1. Sharpen your iron
2. Check that you are planing with the grain
3. Tighten the mouth on your plane
4. Take a thinner shaving
5. Use a circular motion while pushing through the area of heavy tearout…kind of odd but it works.
6. Use a higher angle of attack (My wooden smoother is set of 45 degree cuts. I have set up my metal smoother with a 10 degree bevel on the back of the blade and a 20 degree primary bevel to make it a dedicated 55 degree smoother). I like standard angle planes for this because you can change the angle of attack without changing the wedge angle, low angle planes don’t have this kind of luxury in my mind. If you just have one smoother I recommend grabbing an extra blade for this purpose since switching back and forth is a quick way to grind and iron into filings.
The above remedies should solve most issues with tear-out. However there are some more extreme methods.
7. Use a toothing plane to do the rough work, and remove the toothing marks with a finely set plane
8. Wet plane using alcohol or oil (keep in mind alcohol is safer). Since making the table I have had a chance to experiment a bit and I think that 95% grain alcohol is the best tool to moisten grain for this technique (it also help shear through end grain), it’s food safe, easy to apply, does not interfere with a finish and it drys quickly. It also bears less risk of burning the shop down.
9. Scrape the areas of heavy tear-out and sand the top lightly to even out the finish (scrapers and planes leave a slightly different surface)
I went to 8 (skipping 7 since I don’t own a toothing plane) and left one or two areas of very light tear-out…for personal reasons that I can’t scientifically defend I would rather have a handplaned surface with a little tear-out, than a pristine surface with a sanded finish…it just seems dull to my fingers and my eye. Find what finish you prefer and aim for perfection…even if you can’t hit it. Keep in mind that if you are removing spots of tear out you cant just hit the spot itself; this would create a dished effect. What you should do is work the areas around the tear-out and then hit your trouble spot; this still creates a dish but the transition is light enough that no one will notice.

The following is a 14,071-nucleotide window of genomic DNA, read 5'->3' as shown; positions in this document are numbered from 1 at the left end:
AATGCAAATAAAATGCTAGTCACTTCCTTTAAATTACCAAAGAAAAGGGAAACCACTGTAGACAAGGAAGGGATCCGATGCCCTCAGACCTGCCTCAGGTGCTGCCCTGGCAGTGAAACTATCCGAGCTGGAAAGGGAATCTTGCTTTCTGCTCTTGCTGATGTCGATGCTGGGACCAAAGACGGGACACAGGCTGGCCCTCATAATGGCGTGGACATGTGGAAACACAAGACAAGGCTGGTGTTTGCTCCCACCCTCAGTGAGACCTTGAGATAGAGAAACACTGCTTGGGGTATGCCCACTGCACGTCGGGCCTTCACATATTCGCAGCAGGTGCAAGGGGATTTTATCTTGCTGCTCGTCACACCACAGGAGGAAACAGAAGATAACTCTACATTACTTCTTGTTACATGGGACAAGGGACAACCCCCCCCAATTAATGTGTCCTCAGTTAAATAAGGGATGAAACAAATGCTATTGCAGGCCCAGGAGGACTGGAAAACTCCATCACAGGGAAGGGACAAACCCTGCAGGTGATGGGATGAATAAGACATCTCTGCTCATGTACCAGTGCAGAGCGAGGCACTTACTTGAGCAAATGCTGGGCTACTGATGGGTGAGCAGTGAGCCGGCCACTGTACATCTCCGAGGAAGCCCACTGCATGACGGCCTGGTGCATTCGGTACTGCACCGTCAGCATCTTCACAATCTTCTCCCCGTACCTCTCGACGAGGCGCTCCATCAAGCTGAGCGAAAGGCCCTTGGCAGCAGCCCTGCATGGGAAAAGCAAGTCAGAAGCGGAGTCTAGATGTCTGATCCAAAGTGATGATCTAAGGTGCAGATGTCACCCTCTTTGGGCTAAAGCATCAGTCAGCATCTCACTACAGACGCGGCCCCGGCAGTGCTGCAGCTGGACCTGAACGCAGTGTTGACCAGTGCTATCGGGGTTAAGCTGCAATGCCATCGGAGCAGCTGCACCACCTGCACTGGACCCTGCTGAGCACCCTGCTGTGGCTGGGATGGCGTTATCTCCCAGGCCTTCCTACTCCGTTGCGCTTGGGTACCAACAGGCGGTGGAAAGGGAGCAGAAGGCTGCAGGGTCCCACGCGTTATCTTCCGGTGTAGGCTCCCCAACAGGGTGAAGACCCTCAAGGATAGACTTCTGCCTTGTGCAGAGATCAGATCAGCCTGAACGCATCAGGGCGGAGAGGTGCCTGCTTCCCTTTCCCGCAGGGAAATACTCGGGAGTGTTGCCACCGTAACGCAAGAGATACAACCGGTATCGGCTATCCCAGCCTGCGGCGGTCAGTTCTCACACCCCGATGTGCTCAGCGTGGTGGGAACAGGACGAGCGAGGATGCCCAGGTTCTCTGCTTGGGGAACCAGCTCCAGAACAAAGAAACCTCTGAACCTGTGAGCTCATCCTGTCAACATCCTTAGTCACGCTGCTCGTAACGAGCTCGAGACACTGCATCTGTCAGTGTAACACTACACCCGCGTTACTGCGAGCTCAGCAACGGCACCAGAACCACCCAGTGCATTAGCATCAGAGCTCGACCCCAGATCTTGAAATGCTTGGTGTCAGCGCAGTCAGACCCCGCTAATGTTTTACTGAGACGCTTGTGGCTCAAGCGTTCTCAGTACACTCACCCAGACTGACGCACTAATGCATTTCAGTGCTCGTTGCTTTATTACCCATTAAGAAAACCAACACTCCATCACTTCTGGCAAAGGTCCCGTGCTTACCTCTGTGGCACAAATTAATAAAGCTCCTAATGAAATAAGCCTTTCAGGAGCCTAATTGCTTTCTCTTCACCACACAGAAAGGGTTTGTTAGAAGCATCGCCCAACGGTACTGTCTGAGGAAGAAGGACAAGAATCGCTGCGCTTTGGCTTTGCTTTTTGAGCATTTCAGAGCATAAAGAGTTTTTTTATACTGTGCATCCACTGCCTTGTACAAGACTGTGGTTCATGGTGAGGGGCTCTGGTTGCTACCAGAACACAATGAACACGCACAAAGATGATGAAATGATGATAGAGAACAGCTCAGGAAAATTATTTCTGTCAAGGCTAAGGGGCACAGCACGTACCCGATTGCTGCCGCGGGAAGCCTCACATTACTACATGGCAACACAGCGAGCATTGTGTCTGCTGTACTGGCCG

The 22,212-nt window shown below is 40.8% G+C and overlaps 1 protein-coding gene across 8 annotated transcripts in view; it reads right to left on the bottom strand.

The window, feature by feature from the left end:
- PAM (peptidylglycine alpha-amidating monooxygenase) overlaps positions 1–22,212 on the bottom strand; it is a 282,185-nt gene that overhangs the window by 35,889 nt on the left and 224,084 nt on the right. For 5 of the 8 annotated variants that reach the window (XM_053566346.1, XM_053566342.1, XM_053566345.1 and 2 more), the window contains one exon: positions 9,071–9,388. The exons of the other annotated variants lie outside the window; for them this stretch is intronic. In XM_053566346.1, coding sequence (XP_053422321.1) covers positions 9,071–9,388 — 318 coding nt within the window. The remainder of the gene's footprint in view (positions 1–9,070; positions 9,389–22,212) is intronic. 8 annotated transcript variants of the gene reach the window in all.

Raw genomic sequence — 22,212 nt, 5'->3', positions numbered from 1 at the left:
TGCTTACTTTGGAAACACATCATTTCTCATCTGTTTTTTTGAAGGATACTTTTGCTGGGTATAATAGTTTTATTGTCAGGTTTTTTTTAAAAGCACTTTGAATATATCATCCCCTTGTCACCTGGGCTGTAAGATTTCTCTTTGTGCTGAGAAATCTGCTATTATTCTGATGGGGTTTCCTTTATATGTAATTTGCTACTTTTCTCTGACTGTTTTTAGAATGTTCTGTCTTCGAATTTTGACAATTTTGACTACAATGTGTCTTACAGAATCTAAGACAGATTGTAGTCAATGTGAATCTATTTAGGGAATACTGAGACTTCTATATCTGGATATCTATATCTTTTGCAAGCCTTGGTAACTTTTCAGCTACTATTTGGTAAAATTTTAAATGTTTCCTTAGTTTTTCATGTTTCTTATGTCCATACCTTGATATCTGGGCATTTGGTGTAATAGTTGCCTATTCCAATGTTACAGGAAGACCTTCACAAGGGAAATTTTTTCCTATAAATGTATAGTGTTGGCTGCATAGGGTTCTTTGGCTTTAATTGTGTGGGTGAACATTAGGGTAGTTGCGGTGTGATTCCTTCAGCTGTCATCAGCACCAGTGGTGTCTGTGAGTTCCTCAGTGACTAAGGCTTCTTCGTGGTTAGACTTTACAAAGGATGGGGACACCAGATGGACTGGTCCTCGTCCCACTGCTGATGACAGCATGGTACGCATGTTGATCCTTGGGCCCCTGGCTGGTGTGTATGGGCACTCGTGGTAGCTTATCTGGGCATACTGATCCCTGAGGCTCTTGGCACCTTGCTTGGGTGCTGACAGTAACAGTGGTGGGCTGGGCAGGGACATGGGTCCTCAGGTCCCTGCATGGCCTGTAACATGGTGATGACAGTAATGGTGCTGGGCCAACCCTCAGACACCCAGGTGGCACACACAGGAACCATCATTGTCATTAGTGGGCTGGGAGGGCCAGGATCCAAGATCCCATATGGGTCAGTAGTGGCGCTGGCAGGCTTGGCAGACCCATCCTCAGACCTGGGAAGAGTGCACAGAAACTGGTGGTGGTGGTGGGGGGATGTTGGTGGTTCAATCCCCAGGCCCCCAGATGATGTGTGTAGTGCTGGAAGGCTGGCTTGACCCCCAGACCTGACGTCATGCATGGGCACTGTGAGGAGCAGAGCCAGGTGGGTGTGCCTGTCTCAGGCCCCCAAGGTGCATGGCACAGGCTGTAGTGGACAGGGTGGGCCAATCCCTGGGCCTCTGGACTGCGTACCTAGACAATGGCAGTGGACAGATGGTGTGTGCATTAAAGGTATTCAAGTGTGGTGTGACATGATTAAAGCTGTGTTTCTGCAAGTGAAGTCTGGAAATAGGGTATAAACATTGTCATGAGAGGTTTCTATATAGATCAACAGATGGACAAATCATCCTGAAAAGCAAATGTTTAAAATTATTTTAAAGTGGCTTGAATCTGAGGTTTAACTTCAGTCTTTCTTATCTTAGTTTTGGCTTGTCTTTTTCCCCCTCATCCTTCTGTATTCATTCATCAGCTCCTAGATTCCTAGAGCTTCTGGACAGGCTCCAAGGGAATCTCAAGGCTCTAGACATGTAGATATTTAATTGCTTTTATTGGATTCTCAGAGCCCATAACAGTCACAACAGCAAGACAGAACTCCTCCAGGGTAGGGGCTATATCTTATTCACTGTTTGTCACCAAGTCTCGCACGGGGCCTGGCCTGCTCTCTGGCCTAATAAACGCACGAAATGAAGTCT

Once the top is smooth you can plane the bottom flat…the good news here is you really don’t have to care about tear out. Get the bottom flat and to and even thickness and call it a day. Use a jointer to smooth out the remaining edge and plane it the table with width if you have not already. Now you are about ready to shape your top. I love this part. You can do just about anything, study tables you see in antique stores or in museums. Look at the nice pieces around your house. The variation in curvature in the top and edge profiles you can use is almost infinite. I kept things pretty simple because I wanted the focus of the piece to be the grain of the top so my top is a simple rectangle with a bevel on the bottom to make the top look lighter in appearance and a light curvature around all the edges to soften any sharp aris and give a subtle detail for someone to explore later on.
Since the bevel dictates the curved edge we need to do that first. I set the table upside down on my bench and took the time to center the base on the top using a combination square as a depth gauge from both sides of the top to the base…front to back and left to right. This is a good time to trace a line on the interior of top where the base goes so you can line in back up again quickly. Once I did that I use my combination square to trace a pencil line that was 1/8th shy of hitting the base on the front and back and I used this same measurement for the ends. This makes sure you get a gap free joint despite seasonal shrinkage. I like a 1/6 taper for this and have a dovetail marker I use to figure out where the other line for the taper will be (you can do this by eye with masking tape like we did on the legs). I then use a marking gauge to scribe that line all the way around the top. You can scribe or mark both, but I have found this combination works well because a scribe line in the face is hard to remove.
Look at that Marker…Thanks Julio!!!